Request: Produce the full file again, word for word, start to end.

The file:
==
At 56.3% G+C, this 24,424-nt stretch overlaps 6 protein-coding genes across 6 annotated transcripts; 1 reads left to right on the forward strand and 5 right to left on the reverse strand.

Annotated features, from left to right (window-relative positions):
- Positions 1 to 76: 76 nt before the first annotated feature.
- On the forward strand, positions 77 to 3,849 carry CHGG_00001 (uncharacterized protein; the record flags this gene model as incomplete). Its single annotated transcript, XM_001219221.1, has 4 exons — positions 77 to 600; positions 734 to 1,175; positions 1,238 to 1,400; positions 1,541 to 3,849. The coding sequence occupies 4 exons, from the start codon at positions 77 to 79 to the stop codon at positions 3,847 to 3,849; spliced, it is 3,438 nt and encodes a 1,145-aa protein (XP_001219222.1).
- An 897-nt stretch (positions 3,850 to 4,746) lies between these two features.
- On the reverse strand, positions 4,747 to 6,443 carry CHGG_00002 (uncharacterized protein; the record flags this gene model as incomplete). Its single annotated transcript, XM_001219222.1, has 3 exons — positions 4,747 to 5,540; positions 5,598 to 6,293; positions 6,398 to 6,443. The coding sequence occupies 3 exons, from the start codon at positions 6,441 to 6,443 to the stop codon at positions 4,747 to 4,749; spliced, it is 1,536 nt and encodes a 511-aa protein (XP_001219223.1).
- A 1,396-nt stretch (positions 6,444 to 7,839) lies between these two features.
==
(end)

At 56.3% G+C, this 24,424-nt stretch overlaps 6 protein-coding genes across 6 annotated transcripts; 1 reads left to right on the forward strand and 5 right to left on the reverse strand.

Annotated features, from left to right (window-relative positions):
- Positions 1 to 76: 76 nt before the first annotated feature.
- On the forward strand, positions 77 to 3,849 carry CHGG_00001 (uncharacterized protein; the record flags this gene model as incomplete). Its single annotated transcript, XM_001219221.1, has 4 exons — positions 77 to 600; positions 734 to 1,175; positions 1,238 to 1,400; positions 1,541 to 3,849. The coding sequence occupies 4 exons, from the start codon at positions 77 to 79 to the stop codon at positions 3,847 to 3,849; spliced, it is 3,438 nt and encodes a 1,145-aa protein (XP_001219222.1).
- An 897-nt stretch (positions 3,850 to 4,746) lies between these two features.
- On the reverse strand, positions 4,747 to 6,443 carry CHGG_00002 (uncharacterized protein; the record flags this gene model as incomplete). Its single annotated transcript, XM_001219222.1, has 3 exons — positions 4,747 to 5,540; positions 5,598 to 6,293; positions 6,398 to 6,443. The coding sequence occupies 3 exons, from the start codon at positions 6,441 to 6,443 to the stop codon at positions 4,747 to 4,749; spliced, it is 1,536 nt and encodes a 511-aa protein (XP_001219223.1).
- A 1,396-nt stretch (positions 6,444 to 7,839) lies between these two features.